SRS for adjuvant and salvage treatment of WHO Grade II meningioma by a hypofractionated plan is a viable treatment strategy with acceptable long-term tumor control, overall survival, and complication rates. Future work should contribute additional study toward the radiation naïve and the local management of malignant meningioma 14).
A triple center case-note review of adults with newly-diagnosed atypical meningiomas between 2001 and 2010 was performed. Pathology diagnosis was made according to the World Health Organization classification in use at the time of surgery. Patients with multiple meningiomas, neurofibromatosis type 2 and radiation-induced meningiomas were excluded. Extent of resection was defined as gross total resection (GTR; Simpson Grade I-III) or subtotal resection (STR; Simpson Grade IV-V). Survival analysis was performed using the Kaplan-Meier method. One hundred thirty-three patients were identified with a median age of 62years (range 22-86years) and median follow-up of 57.4months (range 0.1-152.2months). Tumors were mostly located in the convexity (50.4%) or falcine/parasagittal regions (27.1%). GTR (achieved in 85%) was associated with longer progression free survival (PFS) (5year PFS 81.2% versus 40.08%, log-rank=11.117, p=0.001) but not overall survival (OS) (5year OS 76.6% versus 39.7%, log-rank=3.652, p=0.056). Following GTR, early adjuvant radiotherapy was administered to 28.3% of patients and did not influence OS (5year OS 77.0% versus 75.7%, log-rank=0.075, p=0.784) or PFS (5year PFS 82.0% versus 79.3%, log-rank=0.059, p=0.808). Although extent of resection emerged as an important prognostic variable, early adjuvant radiotherapy did not influence outcome following GTR of atypical meningiomas. Prospective randomized controlled trials are planned 15).
Thirteen patients (46.4%) had disease recurrence or progression during follow up time. The median time to disease progression was 64 months. The extent of the surgical resection significantly impacted prognosis. Gross total resection (GTR) of the tumor improved progression free survival (PFS) compared to subtotal resection (STR, p = 0.011). An older patient age at diagnosis also resulted in a worse outcome (p = 0.024). An MIB-1 index <8% also contributed to improved PFS (p = 0.031). None of the patients that underwent GTR and received adjuvant radiotherapy had tumors recur during follow up. STR with adjuvant radiotherapy tended to result in better local tumor control than STR alone (p = 0.074). Three of 28 patients (10.7%) developed complications after microsurgery. The GTR group had a higher rate of complications than those with STR. There were no late adverse effects after adjuvant radiotherapy during follow up.
For patients with skull base atypical meningiomas, GTR is desirable for longer PFS, unless radical excision is expected to lead to severe complications. Adjuvant radiation therapy is advisable to reduce tumor recurrence regardless of the extent of surgical resection. Age of disease onset and the MIB-1 index of the tumor were both independent prognostic factors of clinical outcome 16).
A retrospective analysis of the patients operated at the Clinic of Neurosurgery, Clinical Center of Serbia, Belgrade, between January 1st 1995 and December 31th 2006 was performed. In that period 88 lesions met the histological criteria for atypical (75) and anaplastic (13) meningioma. Postoperative radiotherapy was conducted in 63.6% of patients.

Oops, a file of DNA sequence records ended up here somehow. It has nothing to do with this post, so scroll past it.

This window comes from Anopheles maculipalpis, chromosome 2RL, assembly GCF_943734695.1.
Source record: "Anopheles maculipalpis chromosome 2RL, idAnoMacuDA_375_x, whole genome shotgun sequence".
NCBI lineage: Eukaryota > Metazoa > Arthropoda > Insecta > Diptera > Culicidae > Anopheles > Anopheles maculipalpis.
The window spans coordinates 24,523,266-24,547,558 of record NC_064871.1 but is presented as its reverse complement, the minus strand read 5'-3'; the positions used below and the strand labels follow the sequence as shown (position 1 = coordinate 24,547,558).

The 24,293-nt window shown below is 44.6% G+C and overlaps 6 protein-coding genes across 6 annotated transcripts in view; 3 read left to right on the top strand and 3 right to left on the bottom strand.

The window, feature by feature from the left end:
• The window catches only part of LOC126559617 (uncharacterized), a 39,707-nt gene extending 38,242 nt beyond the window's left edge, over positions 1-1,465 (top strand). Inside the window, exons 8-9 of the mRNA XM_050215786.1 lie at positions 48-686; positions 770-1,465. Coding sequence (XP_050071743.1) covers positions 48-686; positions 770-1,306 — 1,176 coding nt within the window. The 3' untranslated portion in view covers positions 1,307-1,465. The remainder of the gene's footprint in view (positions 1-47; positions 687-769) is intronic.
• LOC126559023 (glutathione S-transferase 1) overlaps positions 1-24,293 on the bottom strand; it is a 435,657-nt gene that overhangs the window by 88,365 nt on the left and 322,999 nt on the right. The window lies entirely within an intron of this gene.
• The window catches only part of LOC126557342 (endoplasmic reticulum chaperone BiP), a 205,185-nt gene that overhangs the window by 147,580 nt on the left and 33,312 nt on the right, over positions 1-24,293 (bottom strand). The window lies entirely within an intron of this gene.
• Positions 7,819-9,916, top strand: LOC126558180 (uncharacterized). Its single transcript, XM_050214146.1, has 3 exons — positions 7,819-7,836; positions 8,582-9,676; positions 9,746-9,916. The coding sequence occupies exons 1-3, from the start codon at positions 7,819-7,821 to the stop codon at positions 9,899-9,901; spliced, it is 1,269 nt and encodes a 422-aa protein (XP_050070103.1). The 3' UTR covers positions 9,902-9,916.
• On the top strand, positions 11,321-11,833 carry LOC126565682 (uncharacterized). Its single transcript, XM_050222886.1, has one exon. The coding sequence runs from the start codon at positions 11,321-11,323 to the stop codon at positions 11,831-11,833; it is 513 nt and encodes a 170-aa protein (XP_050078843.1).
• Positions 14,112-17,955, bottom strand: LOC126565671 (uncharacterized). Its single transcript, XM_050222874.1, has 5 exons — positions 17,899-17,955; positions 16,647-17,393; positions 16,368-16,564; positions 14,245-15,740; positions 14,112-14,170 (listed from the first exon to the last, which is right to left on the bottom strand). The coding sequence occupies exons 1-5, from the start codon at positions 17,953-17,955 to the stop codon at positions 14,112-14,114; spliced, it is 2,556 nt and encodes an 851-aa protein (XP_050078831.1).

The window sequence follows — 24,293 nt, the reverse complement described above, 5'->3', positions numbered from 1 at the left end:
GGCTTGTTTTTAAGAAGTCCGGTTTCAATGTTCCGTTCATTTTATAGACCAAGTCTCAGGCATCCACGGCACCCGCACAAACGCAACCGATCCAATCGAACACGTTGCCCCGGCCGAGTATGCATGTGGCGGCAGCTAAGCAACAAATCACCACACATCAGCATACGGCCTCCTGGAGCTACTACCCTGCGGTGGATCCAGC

At a median follow-up of 67.4 months in all patients the overall survival was 68 months and five-year survival was about 54.5%. The median survival was 76 months with surgery and adjuvant radiotherapy and 40 months with surgery alone (Log rank=7.4; p=0.006). Recurrent disease occurred in 58 patients (65.9%). Median time between first surgery and tumor recurrence in patients undergoing radiotherapy was 51 months, while in non-irradiated group 24 months (Log rank=17.7; p˂0.001). Multivariate analysis identified as recurrence-predicting factors anaplastic histotype (hazard ratio=2,9; p=0,003) and postoperative radiotherapy (hazard ratio=4,5; p<0,001).
The addition of adjuvant radiotherapy to surgery for atypical and anaplastic meningiomas resulted in a clinically meaningful and statistically significant survival benefit 17).
Dehghan Harati et al. add a third case, describe clinicopathologic features shared by the three, and elucidate the risk factors for this very rare phenomenon. A 29 year-old Hispanic woman presented with headache and hydrocephalus. MRI showed a lobulated enhancing pineal region mass measuring 41 mm in greatest dimension. Subtotal resection of the mass demonstrated an atypical meningioma, WHO grade II, and the patient subsequently underwent radiotherapy. She presented 4 years later with diplopia, and MRI showed an enhancing extra-axial mass measuring 47 mm in greatest dimension and centered on the tentorial incisura. Subtotal resection showed a brain-invasive atypical meningioma with melanocytic colonization. The previous two cases in the literature were atypical meningiomas, one of which was also brain invasive. Atypical meningiomas may be at particular risk for melanocytic colonization as they upregulate molecules known to be chemoattractants for melanocytes. We detected c-Kit expression in a minority of the melanocytes as well as stem cell factor and basic fibroblast growth factor in the meningioma cells, suggesting that mechanisms implicated in normal melanocyte migration may be involved. In some cases, brain invasion with disruption of the leptomeningeal barrier may also facilitate migration from the subarachnoid space into the tumor. Whether there is low-level proliferation of the dendritic melanocytes is unclear. Given that all three patients were non-Caucasian, meningiomas in persons and/or brain regions with increased dendritic melanocytes may predispose to colonization. The age range spanned from 6 years old to 70 years old. All three patients were female. The role of gender and estrogen in the pathogenesis of this entity remains to be clarified. Whether melanocytic colonization may also occur in the more common Grade I meningiomas awaits identification of additional cases 18).